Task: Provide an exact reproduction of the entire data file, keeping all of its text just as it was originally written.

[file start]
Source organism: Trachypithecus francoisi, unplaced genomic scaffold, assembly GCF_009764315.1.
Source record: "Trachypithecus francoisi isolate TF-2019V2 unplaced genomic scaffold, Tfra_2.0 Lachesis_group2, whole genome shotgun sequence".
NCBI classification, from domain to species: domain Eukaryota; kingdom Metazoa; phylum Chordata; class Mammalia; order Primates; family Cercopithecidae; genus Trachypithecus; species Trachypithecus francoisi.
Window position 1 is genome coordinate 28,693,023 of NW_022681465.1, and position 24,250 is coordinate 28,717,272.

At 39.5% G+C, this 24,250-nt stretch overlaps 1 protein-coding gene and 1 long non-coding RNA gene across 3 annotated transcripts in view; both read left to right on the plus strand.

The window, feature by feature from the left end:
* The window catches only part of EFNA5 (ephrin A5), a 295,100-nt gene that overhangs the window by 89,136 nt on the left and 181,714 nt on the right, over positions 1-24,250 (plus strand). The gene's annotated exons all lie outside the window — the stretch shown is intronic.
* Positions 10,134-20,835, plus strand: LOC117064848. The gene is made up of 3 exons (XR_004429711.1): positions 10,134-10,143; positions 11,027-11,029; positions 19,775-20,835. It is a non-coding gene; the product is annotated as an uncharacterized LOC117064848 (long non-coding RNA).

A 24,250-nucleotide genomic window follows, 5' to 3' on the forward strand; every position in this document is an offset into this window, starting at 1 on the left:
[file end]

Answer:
Source organism: Trachypithecus francoisi, unplaced genomic scaffold, assembly GCF_009764315.1.
Source record: "Trachypithecus francoisi isolate TF-2019V2 unplaced genomic scaffold, Tfra_2.0 Lachesis_group2, whole genome shotgun sequence".
NCBI classification, from domain to species: domain Eukaryota; kingdom Metazoa; phylum Chordata; class Mammalia; order Primates; family Cercopithecidae; genus Trachypithecus; species Trachypithecus francoisi.
Window position 1 is genome coordinate 28,693,023 of NW_022681465.1, and position 24,250 is coordinate 28,717,272.

At 39.5% G+C, this 24,250-nt stretch overlaps 1 protein-coding gene and 1 long non-coding RNA gene across 3 annotated transcripts in view; both read left to right on the plus strand.

The window, feature by feature from the left end:
* The window catches only part of EFNA5 (ephrin A5), a 295,100-nt gene that overhangs the window by 89,136 nt on the left and 181,714 nt on the right, over positions 1-24,250 (plus strand). The gene's annotated exons all lie outside the window — the stretch shown is intronic.
* Positions 10,134-20,835, plus strand: LOC117064848. The gene is made up of 3 exons (XR_004429711.1): positions 10,134-10,143; positions 11,027-11,029; positions 19,775-20,835. It is a non-coding gene; the product is annotated as an uncharacterized LOC117064848 (long non-coding RNA).

A 24,250-nucleotide genomic window follows, 5' to 3' on the forward strand; every position in this document is an offset into this window, starting at 1 on the left: